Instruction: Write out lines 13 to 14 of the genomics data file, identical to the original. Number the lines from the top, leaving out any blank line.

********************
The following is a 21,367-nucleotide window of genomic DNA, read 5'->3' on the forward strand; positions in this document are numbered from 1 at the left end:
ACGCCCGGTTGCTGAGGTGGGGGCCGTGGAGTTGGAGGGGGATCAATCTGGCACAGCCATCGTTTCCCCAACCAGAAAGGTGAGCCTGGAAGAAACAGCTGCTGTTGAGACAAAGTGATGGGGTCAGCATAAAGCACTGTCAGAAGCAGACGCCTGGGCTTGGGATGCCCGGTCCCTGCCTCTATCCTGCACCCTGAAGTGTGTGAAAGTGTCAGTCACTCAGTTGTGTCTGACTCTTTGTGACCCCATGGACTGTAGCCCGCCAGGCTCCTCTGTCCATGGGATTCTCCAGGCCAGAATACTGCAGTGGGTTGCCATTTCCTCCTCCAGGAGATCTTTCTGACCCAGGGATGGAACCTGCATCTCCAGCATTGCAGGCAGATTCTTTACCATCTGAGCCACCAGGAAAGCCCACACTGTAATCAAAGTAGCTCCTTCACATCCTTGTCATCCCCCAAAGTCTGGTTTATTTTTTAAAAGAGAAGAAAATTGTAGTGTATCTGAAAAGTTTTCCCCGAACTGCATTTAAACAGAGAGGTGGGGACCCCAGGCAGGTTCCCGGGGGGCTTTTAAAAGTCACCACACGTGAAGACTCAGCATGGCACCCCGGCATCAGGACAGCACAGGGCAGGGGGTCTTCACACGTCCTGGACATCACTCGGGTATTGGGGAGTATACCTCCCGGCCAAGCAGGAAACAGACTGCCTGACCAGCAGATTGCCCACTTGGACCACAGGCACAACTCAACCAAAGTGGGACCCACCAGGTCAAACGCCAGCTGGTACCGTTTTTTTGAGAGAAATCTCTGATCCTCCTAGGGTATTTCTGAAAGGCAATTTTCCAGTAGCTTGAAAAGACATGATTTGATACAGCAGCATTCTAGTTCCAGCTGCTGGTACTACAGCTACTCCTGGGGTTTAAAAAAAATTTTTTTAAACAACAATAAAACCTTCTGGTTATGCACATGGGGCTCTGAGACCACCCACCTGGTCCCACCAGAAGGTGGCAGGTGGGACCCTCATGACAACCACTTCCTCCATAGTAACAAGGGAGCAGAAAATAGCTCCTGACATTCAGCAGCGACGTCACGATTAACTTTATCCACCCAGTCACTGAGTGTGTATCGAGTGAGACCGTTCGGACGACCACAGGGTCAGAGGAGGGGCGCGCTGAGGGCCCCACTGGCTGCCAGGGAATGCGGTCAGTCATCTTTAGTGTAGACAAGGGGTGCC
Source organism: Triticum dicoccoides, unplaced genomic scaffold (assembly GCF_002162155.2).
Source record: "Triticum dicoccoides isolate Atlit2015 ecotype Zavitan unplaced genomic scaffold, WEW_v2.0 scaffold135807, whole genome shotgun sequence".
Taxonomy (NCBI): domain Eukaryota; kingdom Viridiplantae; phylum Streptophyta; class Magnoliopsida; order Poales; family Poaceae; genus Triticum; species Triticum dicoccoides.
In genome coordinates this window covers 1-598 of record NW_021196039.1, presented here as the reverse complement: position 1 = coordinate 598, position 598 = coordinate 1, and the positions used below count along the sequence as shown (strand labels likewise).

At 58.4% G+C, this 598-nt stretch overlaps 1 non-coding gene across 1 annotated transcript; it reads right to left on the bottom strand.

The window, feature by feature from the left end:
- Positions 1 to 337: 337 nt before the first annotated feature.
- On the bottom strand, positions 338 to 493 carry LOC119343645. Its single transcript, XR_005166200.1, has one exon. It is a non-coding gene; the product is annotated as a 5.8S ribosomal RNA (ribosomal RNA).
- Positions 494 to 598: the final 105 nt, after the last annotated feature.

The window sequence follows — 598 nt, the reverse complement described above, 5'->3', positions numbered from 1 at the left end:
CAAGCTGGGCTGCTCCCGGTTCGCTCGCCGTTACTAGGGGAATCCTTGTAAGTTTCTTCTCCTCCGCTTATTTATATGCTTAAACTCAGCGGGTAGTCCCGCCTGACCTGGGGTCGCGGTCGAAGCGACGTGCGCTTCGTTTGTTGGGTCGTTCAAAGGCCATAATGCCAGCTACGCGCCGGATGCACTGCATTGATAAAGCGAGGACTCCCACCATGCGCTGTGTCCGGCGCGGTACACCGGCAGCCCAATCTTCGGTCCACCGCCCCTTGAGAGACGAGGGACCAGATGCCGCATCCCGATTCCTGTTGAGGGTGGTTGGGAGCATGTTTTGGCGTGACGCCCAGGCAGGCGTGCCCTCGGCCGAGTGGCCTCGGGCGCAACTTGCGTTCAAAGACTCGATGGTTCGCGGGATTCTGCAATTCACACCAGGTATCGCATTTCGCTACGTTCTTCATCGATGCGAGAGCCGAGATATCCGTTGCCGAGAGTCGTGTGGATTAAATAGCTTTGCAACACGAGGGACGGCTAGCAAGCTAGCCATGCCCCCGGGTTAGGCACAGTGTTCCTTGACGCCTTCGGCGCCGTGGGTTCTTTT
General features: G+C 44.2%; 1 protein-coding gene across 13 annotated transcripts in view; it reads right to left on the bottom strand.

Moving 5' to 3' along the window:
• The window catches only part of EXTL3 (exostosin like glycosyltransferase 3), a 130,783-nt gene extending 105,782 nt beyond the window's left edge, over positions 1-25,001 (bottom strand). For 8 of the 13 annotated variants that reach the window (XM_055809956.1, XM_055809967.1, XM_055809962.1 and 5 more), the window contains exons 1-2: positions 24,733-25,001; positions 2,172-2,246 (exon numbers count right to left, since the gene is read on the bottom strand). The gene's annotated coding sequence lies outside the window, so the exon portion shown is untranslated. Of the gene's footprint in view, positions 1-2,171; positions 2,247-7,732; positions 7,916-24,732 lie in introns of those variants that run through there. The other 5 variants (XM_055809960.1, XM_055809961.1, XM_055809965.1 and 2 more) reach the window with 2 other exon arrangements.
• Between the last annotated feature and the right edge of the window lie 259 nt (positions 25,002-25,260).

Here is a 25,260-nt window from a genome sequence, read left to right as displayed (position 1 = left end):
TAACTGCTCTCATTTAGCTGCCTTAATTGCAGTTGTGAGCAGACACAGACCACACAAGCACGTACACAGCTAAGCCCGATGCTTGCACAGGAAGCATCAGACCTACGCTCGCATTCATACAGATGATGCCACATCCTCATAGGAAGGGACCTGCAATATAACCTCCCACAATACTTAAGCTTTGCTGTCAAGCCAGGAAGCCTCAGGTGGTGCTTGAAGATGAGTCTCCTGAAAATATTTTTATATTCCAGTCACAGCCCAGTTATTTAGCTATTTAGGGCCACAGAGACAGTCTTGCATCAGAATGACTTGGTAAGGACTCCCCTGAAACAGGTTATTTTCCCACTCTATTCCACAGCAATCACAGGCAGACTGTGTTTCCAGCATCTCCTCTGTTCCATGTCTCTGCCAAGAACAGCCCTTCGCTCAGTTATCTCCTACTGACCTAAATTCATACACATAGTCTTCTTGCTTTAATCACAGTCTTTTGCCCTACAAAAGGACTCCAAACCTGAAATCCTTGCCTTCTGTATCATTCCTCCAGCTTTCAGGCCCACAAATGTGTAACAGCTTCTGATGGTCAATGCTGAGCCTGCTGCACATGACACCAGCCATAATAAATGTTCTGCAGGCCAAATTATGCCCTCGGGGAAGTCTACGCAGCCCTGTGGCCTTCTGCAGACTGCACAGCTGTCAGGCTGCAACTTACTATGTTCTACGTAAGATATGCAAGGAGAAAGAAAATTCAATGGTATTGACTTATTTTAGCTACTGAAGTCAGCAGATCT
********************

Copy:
CAAGCTGGGCTGCTCCCGGTTCGCTCGCCGTTACTAGGGGAATCCTTGTAAGTTTCTTCTCCTCCGCTTATTTATATGCTTAAACTCAGCGGGTAGTCCCGCCTGACCTGGGGTCGCGGTCGAAGCGACGTGCGCTTCGTTTGTTGGGTCGTTCAAAGGCCATAATGCCAGCTACGCGCCGGATGCACTGCATTGATAAAGCGAGGACTCCCACCATGCGCTGTGTCCGGCGCGGTACACCGGCAGCCCAATCTTCGGTCCACCGCCCCTTGAGAGACGAGGGACCAGATGCCGCATCCCGATTCCTGTTGAGGGTGGTTGGGAGCATGTTTTGGCGTGACGCCCAGGCAGGCGTGCCCTCGGCCGAGTGGCCTCGGGCGCAACTTGCGTTCAAAGACTCGATGGTTCGCGGGATTCTGCAATTCACACCAGGTATCGCATTTCGCTACGTTCTTCATCGATGCGAGAGCCGAGATATCCGTTGCCGAGAGTCGTGTGGATTAAATAGCTTTGCAACACGAGGGACGGCTAGCAAGCTAGCCATGCCCCCGGGTTAGGCACAGTGTTCCTTGACGCCTTCGGCGCCGTGGGTTCTTTT
General features: G+C 44.2%; 1 protein-coding gene across 13 annotated transcripts in view; it reads right to left on the bottom strand.